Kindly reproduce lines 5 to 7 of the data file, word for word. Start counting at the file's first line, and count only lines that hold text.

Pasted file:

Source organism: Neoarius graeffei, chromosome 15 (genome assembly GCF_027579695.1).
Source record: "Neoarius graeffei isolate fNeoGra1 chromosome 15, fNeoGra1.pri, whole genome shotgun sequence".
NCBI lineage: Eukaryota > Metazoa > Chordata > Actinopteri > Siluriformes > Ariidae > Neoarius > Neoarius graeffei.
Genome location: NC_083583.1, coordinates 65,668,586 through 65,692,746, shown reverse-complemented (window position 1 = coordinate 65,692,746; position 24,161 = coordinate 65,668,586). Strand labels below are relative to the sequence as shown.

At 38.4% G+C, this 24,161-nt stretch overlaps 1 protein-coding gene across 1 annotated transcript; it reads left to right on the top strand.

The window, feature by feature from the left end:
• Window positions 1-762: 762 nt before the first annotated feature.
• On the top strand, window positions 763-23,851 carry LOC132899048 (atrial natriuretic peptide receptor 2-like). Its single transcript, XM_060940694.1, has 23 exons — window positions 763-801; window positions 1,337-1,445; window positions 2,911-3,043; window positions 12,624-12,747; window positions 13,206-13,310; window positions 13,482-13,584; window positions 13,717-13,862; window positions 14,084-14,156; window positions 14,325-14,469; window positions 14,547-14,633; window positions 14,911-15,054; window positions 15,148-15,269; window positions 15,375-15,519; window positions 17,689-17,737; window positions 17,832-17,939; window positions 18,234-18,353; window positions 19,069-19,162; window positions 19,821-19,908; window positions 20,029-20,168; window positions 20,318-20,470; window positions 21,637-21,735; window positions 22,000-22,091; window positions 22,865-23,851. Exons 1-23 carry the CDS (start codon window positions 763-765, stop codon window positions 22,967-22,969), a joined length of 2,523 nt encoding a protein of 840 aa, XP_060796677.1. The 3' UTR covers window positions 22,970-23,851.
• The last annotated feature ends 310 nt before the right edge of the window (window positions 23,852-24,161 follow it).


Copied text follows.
At 38.4% G+C, this 24,161-nt stretch overlaps 1 protein-coding gene across 1 annotated transcript; it reads left to right on the top strand.

The window, feature by feature from the left end:
• Window positions 1-762: 762 nt before the first annotated feature.